Olympic Day, which is June 23rd, was introduced in 1948 to commemorate the inauguration of the modern day Olympics Games that was on June 23rd, 1894 in Sorbonne, Paris. The idea was to promote sport and physical activity across borders, cultures, genders and athletic ability. Recently, particularly over the past 20 years, Olympic Day has grown to include runs, educational and cultural activities across the globe. Based on three pillars of “move”, “learn”, and “discover”, National Olympic Committees (NOC) have sprouted internationally organizing these Olympic Day events, often engaging with children, young people and athletes to develop websites and programs accessible to people at a local level.

Even if you are not close to an organized NOC activity, the IOC hopes you will take the time to get active and promote the cause on social media to join  the worldwide campaign. If you upload a photo of yourself participating on Olympic Day, and whoever uploads the best photo wins a trip to attend the inauguration of the Olympic Museum in Lausanne, Switzerland in October. These are fun extra incentives, but the driving point remains getting yourself active, outdoors and having fun. Although Kobe Bryant  needs you to get active on Olympic Day, just remember “all you need is YOU to get active on Olympic Day”.


Why Outdoor Play Benefits Kids


There are no mysteries surrounding why outdoor play benefits kids. We know this because the outdoors continues to play a role in our lives not much different from the time we were kids. On bright sunny days, outdoor play is enticing. People go bike riding, lounge in the parks, run around and enjoy the fresh air. Adults may not go outside to play tag and climb trees like kids  (not that this should stop you) but the positive vibes and liberating feeling the outdoors offers us encourages an inherently active lifestyle.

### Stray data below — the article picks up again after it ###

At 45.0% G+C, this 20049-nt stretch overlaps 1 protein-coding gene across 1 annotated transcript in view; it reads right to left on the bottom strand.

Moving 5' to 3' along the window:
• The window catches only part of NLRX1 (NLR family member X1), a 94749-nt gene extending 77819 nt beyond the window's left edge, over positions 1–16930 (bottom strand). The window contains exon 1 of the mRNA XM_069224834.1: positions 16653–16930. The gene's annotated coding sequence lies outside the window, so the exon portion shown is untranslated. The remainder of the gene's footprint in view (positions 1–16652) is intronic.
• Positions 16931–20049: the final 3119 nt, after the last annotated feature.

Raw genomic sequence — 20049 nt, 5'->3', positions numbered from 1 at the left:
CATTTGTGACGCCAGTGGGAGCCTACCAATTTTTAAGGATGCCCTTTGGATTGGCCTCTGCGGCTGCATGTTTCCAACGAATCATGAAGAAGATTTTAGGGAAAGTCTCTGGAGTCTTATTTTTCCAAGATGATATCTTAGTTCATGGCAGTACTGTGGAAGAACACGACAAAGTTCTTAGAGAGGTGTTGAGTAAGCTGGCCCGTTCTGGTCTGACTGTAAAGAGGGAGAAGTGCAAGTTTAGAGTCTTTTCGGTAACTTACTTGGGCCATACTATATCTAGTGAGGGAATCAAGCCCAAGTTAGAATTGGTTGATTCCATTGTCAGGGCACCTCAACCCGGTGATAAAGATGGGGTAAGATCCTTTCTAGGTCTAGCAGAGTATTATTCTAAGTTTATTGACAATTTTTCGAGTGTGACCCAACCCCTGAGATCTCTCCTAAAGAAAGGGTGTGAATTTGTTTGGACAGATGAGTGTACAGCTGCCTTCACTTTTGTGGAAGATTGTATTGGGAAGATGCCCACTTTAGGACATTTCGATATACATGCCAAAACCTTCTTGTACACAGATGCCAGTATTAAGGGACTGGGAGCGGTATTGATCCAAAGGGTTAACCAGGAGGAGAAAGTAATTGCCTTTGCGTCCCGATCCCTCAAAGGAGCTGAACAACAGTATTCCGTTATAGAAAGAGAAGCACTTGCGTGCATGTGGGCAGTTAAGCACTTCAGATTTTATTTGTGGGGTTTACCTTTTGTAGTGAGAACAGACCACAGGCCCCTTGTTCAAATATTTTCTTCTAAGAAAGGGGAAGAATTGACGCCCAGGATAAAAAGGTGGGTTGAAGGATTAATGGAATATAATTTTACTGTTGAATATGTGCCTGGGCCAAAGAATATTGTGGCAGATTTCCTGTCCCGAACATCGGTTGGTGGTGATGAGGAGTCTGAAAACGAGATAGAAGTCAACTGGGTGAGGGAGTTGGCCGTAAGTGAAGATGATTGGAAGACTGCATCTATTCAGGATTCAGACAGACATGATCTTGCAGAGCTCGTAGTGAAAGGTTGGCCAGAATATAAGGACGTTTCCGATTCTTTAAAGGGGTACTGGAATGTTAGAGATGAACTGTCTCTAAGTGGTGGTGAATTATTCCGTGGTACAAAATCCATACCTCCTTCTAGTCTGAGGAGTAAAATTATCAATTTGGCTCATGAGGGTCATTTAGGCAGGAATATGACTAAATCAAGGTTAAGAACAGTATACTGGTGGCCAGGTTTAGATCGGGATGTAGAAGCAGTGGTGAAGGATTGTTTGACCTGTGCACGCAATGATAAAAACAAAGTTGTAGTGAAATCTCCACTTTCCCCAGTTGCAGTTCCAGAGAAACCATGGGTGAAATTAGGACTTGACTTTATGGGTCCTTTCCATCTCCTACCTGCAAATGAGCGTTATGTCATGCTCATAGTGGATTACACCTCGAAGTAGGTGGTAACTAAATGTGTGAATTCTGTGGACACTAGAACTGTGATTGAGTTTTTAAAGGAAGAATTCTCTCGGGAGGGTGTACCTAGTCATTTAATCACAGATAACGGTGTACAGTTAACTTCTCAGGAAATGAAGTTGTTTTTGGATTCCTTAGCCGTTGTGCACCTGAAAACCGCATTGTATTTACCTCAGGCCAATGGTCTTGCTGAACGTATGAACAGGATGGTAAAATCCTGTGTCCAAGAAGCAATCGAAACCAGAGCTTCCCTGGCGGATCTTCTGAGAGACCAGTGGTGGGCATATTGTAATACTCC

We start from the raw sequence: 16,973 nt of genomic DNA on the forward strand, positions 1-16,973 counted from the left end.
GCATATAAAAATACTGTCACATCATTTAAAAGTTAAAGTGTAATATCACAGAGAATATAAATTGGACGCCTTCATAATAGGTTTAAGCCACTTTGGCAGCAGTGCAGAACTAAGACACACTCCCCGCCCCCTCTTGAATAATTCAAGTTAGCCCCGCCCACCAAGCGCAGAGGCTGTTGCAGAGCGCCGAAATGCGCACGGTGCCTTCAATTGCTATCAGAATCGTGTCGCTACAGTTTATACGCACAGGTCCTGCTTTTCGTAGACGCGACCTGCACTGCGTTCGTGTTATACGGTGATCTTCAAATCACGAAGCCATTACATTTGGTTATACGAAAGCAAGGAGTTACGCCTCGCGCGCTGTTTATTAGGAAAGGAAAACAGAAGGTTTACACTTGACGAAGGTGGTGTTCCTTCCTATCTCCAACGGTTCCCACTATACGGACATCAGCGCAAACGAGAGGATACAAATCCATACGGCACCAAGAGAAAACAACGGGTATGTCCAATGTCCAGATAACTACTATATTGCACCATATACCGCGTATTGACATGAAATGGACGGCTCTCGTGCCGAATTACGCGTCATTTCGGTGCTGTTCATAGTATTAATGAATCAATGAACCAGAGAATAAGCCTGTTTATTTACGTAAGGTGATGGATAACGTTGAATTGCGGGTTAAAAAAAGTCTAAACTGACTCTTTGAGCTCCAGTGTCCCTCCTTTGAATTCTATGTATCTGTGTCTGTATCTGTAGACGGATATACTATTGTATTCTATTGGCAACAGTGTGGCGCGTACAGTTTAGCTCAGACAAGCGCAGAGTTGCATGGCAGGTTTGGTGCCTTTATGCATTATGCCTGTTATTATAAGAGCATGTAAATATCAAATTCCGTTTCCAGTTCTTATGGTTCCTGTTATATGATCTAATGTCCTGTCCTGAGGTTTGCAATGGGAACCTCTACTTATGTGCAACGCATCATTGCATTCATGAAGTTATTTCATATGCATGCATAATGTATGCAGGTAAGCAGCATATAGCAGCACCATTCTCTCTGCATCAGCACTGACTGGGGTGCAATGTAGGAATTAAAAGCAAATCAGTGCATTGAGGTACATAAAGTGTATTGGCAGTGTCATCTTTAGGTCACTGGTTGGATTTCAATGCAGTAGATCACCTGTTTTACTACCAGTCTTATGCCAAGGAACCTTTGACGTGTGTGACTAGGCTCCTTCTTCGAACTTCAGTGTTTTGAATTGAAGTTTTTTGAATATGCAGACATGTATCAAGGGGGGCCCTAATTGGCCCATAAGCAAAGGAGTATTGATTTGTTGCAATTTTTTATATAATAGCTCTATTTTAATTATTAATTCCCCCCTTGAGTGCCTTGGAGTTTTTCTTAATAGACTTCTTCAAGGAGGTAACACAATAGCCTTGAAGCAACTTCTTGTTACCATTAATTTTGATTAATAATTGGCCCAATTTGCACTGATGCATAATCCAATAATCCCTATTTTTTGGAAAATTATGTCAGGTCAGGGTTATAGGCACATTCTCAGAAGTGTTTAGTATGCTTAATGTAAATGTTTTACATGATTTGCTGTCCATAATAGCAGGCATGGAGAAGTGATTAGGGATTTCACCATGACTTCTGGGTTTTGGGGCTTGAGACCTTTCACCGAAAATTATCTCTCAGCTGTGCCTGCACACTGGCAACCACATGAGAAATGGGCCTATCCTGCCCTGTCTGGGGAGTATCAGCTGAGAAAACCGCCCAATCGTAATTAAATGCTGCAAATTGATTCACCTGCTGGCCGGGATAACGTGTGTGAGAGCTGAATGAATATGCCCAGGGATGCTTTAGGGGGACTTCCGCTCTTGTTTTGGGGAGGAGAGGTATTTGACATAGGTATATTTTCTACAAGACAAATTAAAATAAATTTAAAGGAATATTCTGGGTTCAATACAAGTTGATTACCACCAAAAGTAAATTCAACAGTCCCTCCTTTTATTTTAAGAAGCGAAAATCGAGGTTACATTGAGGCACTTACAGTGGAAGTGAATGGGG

The outdoors quite simply, is fun and exciting for children. In an interesting survey conducted by the large UK store chain Sainsbury’s, 1,500 children between the ages of five and eleven were asked about their preferred summer activities in order of preference. The results showed that the kids vastly preferred outdoor play, including playing in the park or in the garden as their favorite pastime. The first paid activity according to the results was going to the movie theatre, which came in at number 12 on the list.

Playing outside may not be every child’s preference, and certainly we all enjoy our time indoors as well. However, spending some time and energy outside has shown to make a significantly positive impact on a child’s health. Aside from the increase in physical activity, play and recess-like activities have been linked to healthy bodily functions such as eyesight. According to a recent article describing the results of a study published in journal Ophthalmology, kids who play outside are less likely to develop myopia, or near-sightedness, over time. The study is part of an ongoing worldwide myopic research boom over the past decade, studying the large increase in the disorder over the second half of the 21st century.

As an organization, Sports for Sharing feels strongly about the many benefits of play and recess. After all,  outdoor play is especially fundamental to our program’s success in helping children become better citizens and change agents. It is integral because the outdoors and playing feature a near universally shared positive experience. The outdoors offers kids and adults alike the freedom to learn from each other, work together, play together, be active and healthy together. It is good to see play and recess, after years of erosion from schools, start to  grow back into school time. Especially since outdoor play has even been found to positively affect child behavior in schools. We encourage recess and celebrate actions to encourage outdoor play, as two area state parks did as part of National Kids to Parks Day.

We know outdoor play benefits kids in so many ways, it’s important to encourage it as much as possible. And while we’re at it, take a moment a moment to step outside and enjoy the fresh air ourselves, what is there to lose?

(Photo: The Image Bank/Getty Images)